This is a coverage page rough, contemporaneous notes of the second day of the U.S. Federal Trade Commission workshop: "From Town Crier to Blogggers: How Will journalism Survive the Internet Age," held Dec. 1-2, 2009, in Washington, D.C., at the FTC's 601 New Jersey Avenue offices. Your scribe is Bill Densmore, a fellow at the Donald W. Reynolds Journalism Institute at the Missouri School of Journalism. Of course we've tried to provide accurate quotes and summaries. But the FTC has stenographers recording all of the testimony and that should be your definitive source. The home page for this coverage is http://www.newshare.com/wiki/index.php/ftc
Remarks by Reed Hunt: Former FCC commissioner
He applauds the FTC for having a conference like this. Years ago, eh said, "the idea of having a conference like this would have been thought to have been an inappropriate intrusion on the private sector."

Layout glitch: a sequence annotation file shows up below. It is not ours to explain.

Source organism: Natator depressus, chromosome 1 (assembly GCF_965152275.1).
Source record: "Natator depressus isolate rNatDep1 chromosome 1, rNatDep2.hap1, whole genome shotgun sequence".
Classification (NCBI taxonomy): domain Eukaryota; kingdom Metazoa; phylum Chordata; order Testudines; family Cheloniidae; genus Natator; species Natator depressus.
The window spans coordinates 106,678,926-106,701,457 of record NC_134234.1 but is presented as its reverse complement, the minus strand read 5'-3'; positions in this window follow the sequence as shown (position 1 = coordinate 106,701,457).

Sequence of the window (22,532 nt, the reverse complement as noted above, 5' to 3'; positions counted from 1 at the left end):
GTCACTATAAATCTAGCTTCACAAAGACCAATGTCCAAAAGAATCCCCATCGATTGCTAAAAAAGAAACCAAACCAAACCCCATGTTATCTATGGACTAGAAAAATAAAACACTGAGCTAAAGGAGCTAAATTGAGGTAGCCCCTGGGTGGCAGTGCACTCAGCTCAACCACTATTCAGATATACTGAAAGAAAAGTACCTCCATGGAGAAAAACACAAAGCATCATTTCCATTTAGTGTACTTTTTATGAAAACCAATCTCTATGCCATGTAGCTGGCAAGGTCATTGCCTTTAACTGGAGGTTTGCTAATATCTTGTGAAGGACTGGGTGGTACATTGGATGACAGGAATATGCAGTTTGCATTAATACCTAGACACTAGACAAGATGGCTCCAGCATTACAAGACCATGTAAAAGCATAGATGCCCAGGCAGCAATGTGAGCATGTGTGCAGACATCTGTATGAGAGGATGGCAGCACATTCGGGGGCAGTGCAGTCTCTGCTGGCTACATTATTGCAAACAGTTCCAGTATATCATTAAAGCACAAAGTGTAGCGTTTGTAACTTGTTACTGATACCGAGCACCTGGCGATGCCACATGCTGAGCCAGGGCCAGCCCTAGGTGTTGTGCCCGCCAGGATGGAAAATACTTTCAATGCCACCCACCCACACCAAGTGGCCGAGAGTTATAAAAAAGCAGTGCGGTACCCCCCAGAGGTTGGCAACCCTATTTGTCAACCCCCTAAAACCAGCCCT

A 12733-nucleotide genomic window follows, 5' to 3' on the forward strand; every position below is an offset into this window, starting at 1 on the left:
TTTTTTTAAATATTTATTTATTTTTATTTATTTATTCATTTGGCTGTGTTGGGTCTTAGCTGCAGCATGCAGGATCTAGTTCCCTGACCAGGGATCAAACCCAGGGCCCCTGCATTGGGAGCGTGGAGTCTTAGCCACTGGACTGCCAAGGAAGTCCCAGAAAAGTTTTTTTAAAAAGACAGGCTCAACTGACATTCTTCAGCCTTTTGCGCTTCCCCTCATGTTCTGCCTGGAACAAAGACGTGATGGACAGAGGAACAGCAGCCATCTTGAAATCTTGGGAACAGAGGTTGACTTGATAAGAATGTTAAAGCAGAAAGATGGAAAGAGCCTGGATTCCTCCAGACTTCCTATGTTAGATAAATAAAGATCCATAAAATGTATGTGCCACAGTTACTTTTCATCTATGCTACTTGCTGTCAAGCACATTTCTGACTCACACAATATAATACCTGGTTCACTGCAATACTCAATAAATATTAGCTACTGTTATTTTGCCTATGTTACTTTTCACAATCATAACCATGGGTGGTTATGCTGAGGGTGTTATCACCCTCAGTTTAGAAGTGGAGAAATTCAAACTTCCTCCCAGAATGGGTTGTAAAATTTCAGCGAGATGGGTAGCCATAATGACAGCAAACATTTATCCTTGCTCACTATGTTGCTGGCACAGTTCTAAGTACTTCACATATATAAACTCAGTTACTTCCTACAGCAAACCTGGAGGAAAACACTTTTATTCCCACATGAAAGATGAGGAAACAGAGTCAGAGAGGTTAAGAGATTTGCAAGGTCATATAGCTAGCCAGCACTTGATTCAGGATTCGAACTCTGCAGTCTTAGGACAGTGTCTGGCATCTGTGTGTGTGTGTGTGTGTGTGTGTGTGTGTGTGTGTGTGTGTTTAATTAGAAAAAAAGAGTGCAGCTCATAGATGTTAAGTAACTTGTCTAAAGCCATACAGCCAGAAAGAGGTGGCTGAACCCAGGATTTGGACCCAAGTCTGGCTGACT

"It's high time to take a fresh look at the law and the opportunities for free expression."
"In my own mind there are affirmative, positive steps that could be taken by more than one regulatory agency in furtherance or freedom of speech."
The commission concluded that the lense for America to look at information needs was local. "Communities are where Americans identify and solve problems and where accountability really occurs."
We are a nation of distributed access, like the network. Curb cuts, people with disabilities, speed bumps in roads, what to serve in school cafeterias.
Let's think about the meaning of competition and innovation on a local basis.
The commission agreed that as a society we should develop systematic quality measures of community information ecologies, and study how they affect social outcomes.
He says any society and economy depends upon widespread, secure and very cheap public goods for healthy communities and sustainable economic growth.
Five key public goods that should be available for near-zero price to everyone all the time everywhere through ubiquitous broadband area: Health care, energy efficiency measures, education, democracy and security.